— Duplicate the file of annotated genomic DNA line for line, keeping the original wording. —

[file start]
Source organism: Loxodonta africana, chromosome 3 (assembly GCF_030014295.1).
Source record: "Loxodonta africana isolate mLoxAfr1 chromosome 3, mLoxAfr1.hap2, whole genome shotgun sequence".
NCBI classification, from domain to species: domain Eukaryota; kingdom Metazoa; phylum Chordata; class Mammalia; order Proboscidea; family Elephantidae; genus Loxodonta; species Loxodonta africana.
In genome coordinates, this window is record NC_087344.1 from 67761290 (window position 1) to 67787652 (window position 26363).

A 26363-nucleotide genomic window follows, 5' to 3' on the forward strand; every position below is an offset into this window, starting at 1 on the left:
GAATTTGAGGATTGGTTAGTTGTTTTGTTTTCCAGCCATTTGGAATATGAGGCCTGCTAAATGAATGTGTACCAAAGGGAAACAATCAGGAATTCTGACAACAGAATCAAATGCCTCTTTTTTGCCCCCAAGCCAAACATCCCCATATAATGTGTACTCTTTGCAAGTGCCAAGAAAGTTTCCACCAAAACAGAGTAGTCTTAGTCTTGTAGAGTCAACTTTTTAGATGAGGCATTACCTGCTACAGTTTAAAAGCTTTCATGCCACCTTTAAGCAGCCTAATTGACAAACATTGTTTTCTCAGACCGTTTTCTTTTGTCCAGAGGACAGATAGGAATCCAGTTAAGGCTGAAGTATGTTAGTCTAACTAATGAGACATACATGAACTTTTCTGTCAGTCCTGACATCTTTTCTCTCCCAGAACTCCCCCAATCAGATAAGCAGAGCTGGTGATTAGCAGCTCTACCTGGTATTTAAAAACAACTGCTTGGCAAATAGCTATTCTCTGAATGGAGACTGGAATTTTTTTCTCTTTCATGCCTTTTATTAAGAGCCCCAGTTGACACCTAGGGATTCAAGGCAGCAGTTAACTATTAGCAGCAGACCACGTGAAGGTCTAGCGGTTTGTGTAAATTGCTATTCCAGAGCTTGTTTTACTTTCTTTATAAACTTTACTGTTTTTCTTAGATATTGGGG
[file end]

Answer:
Source organism: Loxodonta africana, chromosome 3 (assembly GCF_030014295.1).
Source record: "Loxodonta africana isolate mLoxAfr1 chromosome 3, mLoxAfr1.hap2, whole genome shotgun sequence".
NCBI classification, from domain to species: domain Eukaryota; kingdom Metazoa; phylum Chordata; class Mammalia; order Proboscidea; family Elephantidae; genus Loxodonta; species Loxodonta africana.
In genome coordinates, this window is record NC_087344.1 from 67761290 (window position 1) to 67787652 (window position 26363).

A 26363-nucleotide genomic window follows, 5' to 3' on the forward strand; every position below is an offset into this window, starting at 1 on the left:
GAATTTGAGGATTGGTTAGTTGTTTTGTTTTCCAGCCATTTGGAATATGAGGCCTGCTAAATGAATGTGTACCAAAGGGAAACAATCAGGAATTCTGACAACAGAATCAAATGCCTCTTTTTTGCCCCCAAGCCAAACATCCCCATATAATGTGTACTCTTTGCAAGTGCCAAGAAAGTTTCCACCAAAACAGAGTAGTCTTAGTCTTGTAGAGTCAACTTTTTAGATGAGGCATTACCTGCTACAGTTTAAAAGCTTTCATGCCACCTTTAAGCAGCCTAATTGACAAACATTGTTTTCTCAGACCGTTTTCTTTTGTCCAGAGGACAGATAGGAATCCAGTTAAGGCTGAAGTATGTTAGTCTAACTAATGAGACATACATGAACTTTTCTGTCAGTCCTGACATCTTTTCTCTCCCAGAACTCCCCCAATCAGATAAGCAGAGCTGGTGATTAGCAGCTCTACCTGGTATTTAAAAACAACTGCTTGGCAAATAGCTATTCTCTGAATGGAGACTGGAATTTTTTTCTCTTTCATGCCTTTTATTAAGAGCCCCAGTTGACACCTAGGGATTCAAGGCAGCAGTTAACTATTAGCAGCAGACCACGTGAAGGTCTAGCGGTTTGTGTAAATTGCTATTCCAGAGCTTGTTTTACTTTCTTTATAAACTTTACTGTTTTTCTTAGATATTGGGG